73D. Spanish-Style Native Government
Spaniards, in common with most colonial rulers, had difficulty in conceiving Indian self-government as genuine government (Simpson 1950:46) largely because they could not envision any form of government save their own. Therefore they attempted to remake native government in the Spanish image or an idealized version thereof.
Any well-run Indian mission required native officials to convey the commands and ideas of the missionaries to the general populace (Bolton 1939:144-145). Therefore the people of Tubac acquired a mador at least as early as 1743 (Libro de Baptismos de los Pueblos de Santa María...desde 1732, p. 34).
Any properly run native settlement in a Spanish colony legally should possess a governor. Sure enough, an Indian named Joseph was "Governor" of Tubac early in January of 1748. Since he had a son baptized at that time (Santos Angeles de Guebavi, Libro de Bautismos p. 83) he was probably not a very aged man. This Joseph was, in fact a redoubtable warrior very zealous in his pursuit of enemy Indians. So bitter against Apaches was Joseph that he defied the Jesuit missionary at Guebavi who forbade his accompanying an expedition against the Apaches in the Chiricahua Mountains. He fought with the great north-Piman leader Luís Oacppicagigua on this campaign, and suffered the consequences (Oacpicagigua Mar. 24, 1752:191).
74From the point of view of Spanish military officials on the frontier, one of the main purposes of sanctioning native officials was to facilitate raising levies of native auxiliaries to campaign against hostile Indians. The goals of missionary and administrator thus clashed and the church-state conflict between rival Spanish factions caught the northern Pimans between two powerful forces. Missionaries in New Spain enjoyed far more administrative power than missionaries ordinarily hold today. Governor Joseph very likely went off to fight Apaches in late 1748 when Spanish military authorities raised 300 Pimas and as many Opatas to fight Apaches during November and December. The net result of the great expedition was the death of a few enemy Indians and the capture of ten (Venegas 1759:II:208). Clearly Luís Oacpicagigua and Governor Joseph only obeyed orders when they departed on this campaign, and what got Joseph in trouble with the Jesuit priest was the latter's stiff-necked refusal to acknowledge civil authority over more-or less missionized Indians. This left Joseph in an untenable, and to him inexplicable, position between weak civil authorities and insubordinate missionaries.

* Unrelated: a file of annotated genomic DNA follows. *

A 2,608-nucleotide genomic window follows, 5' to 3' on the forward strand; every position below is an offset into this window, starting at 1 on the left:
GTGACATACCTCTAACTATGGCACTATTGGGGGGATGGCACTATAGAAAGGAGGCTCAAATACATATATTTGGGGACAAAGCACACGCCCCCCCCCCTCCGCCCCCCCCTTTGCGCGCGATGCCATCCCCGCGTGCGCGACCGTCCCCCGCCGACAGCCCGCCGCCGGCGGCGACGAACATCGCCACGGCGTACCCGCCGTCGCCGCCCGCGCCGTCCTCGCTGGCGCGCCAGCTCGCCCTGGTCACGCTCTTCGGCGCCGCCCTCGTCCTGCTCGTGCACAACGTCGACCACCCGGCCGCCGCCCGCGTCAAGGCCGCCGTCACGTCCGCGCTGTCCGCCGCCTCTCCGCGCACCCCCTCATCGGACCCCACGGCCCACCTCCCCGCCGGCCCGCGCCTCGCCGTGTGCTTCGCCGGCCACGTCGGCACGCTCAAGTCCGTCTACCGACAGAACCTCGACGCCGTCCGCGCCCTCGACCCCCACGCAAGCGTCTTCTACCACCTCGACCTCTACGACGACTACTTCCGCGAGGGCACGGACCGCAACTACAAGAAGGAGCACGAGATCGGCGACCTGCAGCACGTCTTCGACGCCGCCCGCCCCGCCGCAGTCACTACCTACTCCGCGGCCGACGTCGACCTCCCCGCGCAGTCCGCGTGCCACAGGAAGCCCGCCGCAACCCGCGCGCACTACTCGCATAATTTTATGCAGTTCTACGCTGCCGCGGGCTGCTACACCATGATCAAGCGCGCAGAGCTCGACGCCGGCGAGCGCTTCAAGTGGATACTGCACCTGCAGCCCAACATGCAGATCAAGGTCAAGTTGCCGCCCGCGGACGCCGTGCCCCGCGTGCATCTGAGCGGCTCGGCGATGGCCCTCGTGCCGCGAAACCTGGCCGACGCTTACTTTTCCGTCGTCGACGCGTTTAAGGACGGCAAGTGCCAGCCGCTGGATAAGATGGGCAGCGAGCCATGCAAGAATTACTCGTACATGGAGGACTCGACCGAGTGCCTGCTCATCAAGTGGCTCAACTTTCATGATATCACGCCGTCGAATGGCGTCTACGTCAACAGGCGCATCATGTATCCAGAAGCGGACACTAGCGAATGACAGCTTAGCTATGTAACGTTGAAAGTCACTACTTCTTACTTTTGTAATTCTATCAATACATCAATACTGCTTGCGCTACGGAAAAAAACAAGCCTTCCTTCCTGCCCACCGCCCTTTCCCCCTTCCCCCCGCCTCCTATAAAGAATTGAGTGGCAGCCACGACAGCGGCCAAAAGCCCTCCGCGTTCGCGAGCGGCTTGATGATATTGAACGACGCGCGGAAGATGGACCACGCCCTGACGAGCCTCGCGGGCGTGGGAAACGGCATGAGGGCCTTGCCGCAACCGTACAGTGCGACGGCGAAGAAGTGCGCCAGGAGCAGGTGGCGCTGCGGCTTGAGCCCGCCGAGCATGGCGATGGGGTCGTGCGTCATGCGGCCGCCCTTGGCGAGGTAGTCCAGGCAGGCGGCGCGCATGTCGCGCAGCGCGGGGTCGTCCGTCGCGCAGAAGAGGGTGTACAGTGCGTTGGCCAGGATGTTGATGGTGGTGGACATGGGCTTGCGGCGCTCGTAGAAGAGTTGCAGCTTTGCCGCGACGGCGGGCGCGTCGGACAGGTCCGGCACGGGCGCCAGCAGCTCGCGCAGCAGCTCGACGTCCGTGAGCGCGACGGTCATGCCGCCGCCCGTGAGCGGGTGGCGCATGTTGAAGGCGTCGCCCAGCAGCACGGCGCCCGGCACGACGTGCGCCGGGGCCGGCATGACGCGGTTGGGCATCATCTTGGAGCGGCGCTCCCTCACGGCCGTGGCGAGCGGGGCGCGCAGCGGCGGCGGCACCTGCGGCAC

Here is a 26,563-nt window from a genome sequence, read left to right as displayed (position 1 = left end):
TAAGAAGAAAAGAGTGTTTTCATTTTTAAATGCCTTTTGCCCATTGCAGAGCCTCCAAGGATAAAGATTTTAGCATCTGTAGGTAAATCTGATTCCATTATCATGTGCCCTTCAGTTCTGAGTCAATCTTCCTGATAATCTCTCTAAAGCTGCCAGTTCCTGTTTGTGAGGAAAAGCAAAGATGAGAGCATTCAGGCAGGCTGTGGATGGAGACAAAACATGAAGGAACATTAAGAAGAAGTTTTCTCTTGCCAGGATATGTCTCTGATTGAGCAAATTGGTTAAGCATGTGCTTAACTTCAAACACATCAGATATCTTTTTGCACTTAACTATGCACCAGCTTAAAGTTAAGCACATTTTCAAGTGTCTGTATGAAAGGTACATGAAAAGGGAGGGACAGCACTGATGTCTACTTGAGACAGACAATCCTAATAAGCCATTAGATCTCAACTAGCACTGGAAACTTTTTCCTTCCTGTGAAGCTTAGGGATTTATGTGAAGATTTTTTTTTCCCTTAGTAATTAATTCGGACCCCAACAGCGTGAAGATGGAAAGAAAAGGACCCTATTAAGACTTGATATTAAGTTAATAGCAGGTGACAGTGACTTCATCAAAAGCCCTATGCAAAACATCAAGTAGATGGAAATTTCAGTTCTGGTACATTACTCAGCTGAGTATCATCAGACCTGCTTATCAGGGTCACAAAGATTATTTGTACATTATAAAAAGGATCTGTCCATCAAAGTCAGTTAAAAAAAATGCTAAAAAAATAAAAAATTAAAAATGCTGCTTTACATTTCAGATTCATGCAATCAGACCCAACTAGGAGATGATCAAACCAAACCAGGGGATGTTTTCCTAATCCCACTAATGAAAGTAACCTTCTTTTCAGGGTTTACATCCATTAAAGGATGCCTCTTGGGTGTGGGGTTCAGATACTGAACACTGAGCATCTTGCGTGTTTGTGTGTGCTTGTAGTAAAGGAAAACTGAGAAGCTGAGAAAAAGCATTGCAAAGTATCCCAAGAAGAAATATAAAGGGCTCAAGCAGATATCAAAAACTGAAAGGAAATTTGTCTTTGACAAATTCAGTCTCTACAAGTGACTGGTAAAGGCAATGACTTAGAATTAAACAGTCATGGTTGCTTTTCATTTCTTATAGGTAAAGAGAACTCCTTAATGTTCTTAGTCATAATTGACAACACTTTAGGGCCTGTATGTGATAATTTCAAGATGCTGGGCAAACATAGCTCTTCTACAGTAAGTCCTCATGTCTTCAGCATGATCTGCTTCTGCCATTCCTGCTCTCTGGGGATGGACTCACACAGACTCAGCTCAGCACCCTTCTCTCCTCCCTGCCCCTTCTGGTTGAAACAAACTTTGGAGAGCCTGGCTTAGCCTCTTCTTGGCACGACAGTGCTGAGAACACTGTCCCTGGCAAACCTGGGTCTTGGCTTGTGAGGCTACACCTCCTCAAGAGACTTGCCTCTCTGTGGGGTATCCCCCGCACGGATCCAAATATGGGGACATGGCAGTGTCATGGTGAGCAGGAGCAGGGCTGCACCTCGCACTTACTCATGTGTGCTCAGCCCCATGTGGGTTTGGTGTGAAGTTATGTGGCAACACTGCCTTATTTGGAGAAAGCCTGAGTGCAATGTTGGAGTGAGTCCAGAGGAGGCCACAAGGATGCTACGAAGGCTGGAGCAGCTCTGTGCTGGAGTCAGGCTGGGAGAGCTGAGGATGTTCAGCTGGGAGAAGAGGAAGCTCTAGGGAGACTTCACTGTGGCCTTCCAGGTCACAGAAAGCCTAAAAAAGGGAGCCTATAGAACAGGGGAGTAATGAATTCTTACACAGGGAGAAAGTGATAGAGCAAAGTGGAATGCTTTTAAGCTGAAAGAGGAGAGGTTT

In 1751, after Joseph was out of office, he participated in another campaign against the Apaches (Oacpicagigua, Mar. 24, 1752:191v).
A well run Indian community also had a captain who was generally a converted native war chief. Sure enough, a "captain of Tubac" existed by the spring of 1748 (Santos Angeles 75de Guebavi, Libro de Casamientos, p. 26), and probably some one had filled the office for some time previously.
The Spaniards also instituted the office of fiscal, a subordinate civil official under the governor. The incumbent in 1748 was called Christoval Babtuitoc (ibid., Libro de Casamientos, p. 26). A full complement of civil officials should include a temastian, and Tubac was provided with such by May of 1750 and probably long before. The 1750 office holder was known as Diego Quiumsa (ibid., p, 29).
Available records do not make clear whether these native officials changed annually as became the practice in many Indian communities where this Spanish colonial form of government became habitual and accepted. Office-holders at Tubac did change at least periodically. Possibly Governor Joseph was removed by Father Joseph Garrucho as part of his punishment for disregarding the priest's prohibition of his Apache pursuing proclivities and obedience to civil authority. At any rate by November of 1750, the Governor of Tubac was a man named Juanico (ibid., p. 30). His native cognomen known to the Spaniards was Jootctutuc (ibid., Librode Bautismos, p. 95). He remained in office on September 30, 1751. The office of captain of Tubac also changed hands, the incumbent in the spring of 1751 being one Fernando (ibid., Libro de Casamientos, p. 31).
Appointment of a full slate of village officials at Tubac implies that its population was large enough to justify treatment as a self-governing settlement.